Many songs have also been about the desirability of buttocks:

Since the early 2000s, songs about the female buttocks have proliferated, especially in the hip-hop, reggae/dancehall, and R&B genres.[1]

Pornography[edit]

Buttocks are sometimes emphasized in pornography, where they are often referred to as "booty". Patricia Hill Collins, an African-American writer, theorizes that this is derived from a stereotype that those of black descent are promiscuous, and their buttocks are objectified by porn as a result.[18]

Fetishism[edit]

A buttocks fetish or buttocks partialism refers to a condition wherein the buttocks becomes a primary focus of sexual attention.[19] It may be associated with coprophilia, panty fetishism, and sadomasochistic corporal punishment involving the buttocks.[20] Pygophilia refers to sexual arousal caused by the buttocks.[21]

See also[edit]

References[edit]

  1. ^ a b c d e f Singleton, Alena J. (2008). "Cultural History of the Buttocks". In Pitts-Taylor, Victoria. Cultural Encyclopedia of the Body. ABC-CLIO/Greenwood. ISBN 978-0-313-34145-8. 
  2. ^ Slade, Joseph W. (2001). Pornography and sexual representation: a reference guide. Greenwood Press. pp. 404–405. 
  3. ^ Fisher, Helen E. (1982). The Sex Contract: The Evolution of Human Behavior. New York: William Morrow & Company, Inc.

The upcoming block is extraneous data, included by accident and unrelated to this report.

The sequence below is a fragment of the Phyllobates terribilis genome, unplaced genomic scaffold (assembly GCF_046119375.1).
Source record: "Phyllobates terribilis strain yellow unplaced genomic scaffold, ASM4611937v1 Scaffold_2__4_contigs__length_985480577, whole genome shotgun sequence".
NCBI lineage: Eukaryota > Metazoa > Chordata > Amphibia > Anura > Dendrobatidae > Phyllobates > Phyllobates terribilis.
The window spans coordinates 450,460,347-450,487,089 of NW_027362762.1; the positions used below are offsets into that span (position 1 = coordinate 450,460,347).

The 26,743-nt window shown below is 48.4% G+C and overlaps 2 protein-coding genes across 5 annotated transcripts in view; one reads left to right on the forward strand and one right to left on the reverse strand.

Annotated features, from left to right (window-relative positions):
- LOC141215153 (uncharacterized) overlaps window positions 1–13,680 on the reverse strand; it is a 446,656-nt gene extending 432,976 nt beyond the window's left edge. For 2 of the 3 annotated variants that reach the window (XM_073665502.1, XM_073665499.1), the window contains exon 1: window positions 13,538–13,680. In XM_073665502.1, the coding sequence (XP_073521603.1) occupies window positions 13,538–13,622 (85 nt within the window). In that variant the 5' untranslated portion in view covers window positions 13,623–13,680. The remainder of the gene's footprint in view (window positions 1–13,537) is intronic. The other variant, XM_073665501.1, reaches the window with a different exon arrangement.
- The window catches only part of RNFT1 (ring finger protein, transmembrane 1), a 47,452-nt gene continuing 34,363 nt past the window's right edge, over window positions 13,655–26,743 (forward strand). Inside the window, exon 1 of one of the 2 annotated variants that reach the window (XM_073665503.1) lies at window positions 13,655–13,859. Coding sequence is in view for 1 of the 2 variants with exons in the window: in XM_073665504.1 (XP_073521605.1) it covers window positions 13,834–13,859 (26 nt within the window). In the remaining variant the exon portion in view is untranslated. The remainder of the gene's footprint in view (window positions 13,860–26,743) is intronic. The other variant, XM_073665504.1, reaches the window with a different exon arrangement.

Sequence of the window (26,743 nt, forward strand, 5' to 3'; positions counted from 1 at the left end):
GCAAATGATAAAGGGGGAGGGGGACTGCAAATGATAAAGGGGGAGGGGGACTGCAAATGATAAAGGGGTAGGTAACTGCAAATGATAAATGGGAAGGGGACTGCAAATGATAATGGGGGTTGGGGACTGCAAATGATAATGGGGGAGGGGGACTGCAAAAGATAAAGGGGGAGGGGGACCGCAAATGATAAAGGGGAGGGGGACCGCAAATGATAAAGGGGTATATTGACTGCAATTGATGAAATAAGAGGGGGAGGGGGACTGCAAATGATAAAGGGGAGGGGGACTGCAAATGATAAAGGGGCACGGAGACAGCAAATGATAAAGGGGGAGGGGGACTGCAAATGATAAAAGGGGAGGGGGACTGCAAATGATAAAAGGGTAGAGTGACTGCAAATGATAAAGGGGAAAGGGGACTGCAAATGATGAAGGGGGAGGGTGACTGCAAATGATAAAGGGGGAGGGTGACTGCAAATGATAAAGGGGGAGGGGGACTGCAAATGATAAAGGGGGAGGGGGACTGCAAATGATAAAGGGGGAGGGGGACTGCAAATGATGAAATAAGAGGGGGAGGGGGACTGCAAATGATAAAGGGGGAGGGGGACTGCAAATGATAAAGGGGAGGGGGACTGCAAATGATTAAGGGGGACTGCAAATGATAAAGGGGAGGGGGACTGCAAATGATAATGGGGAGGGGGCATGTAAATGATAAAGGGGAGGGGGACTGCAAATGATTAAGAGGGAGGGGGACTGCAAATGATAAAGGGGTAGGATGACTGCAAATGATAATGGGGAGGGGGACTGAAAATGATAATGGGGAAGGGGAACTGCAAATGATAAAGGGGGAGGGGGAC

4. ^ Caro, T.M.; Sellen, D. W. (1990). "The Reproductive Advantages of Fat in Women". Ethology and Sociobiology 11 (5): 1–66. doi:10.1016/0162-3095(90)90005-q. 
  5. ^ a b Morris, Desmond (1985). Bodywatching: A Field Guide to the Human Species. p. 198. 
  6. ^ van Gulik, Robert Hans (2004). Erotic colour prints of the Ming period: with an essay on Chinese sex life from the Han to the Chʼing Dynasty, B.C. 206-A.D. 1644. p. 223. 
  7. ^ Ellis, Havelock (1927). Wikisource link to Studies in the Psychology of Sex. Wikisource.
  8. ^ Browne, Ray B. (1982). Objects of Special Devotion: Fetishes and Fetishism in Popular Culture. p. 111. 
  9. ^ Cultural Encyclopedia of the Body, page 61.
  10. ^ Anal Pleasure & Health: A Guide for Men, Women and Couples, Jack Morin, Jack Morin Ph. D. Down There Press, 2010.
  11. ^ Zdrok, Victoria (2004). The Anatomy of Pleasure. p. 95. 
  12. ^ Silverberg, Miriam (2009). Erotic Grotesque Nonsense: The Mass Culture of Japanese Modern Times. University of California Press. p. 114. 
  13. ^ a b Roberts III, Thomas L.; Weinfeld, Adam B.; Bruner, Terrence W.; Nguyen, Karl (2006). ""Universal" and Ethnic Ideals of Beautiful Buttocks are Best Obtained by Autologous Micro Fat Grafting and Liposuction". Clinics in Plastic Surgery 33 (3): 371–394. doi:10.1016/j.cps.2006.05.001. 
  14. ^ a b Riordan, Teresa (26 September 2007). "Oh, That Darling Derrière". Slate. Retrieved 7 August 2011. 
  15. ^ Article in Los Angeles Times 2012-04-25
  16. ^ Article in the Huffington Post 2014-05-07 which also mentions Conan O'Brien's TV inteview on the subject.
  17. ^ http://www.allmusic.com/album/bubble-butt-mw0002553754
  18. ^ Dines, Gail (2010). Pornland: How Porn Has Hijacked Our Sexuality. p. 128. 
  19. ^ Browne, Ray B. (1982). Objects of Special Devotion: Fetishes and Fetishism in Popular Culture. pp. 35–36. 
  20. ^ Steele, Valerie (1997). Fetish: Fashion, Sex and Power. Oxford University Press. p. 124. 
  21. ^ Hickey, Eric W. (2006). Sex crimes and paraphilia. Pearson Education. p. 84. 

External links[edit]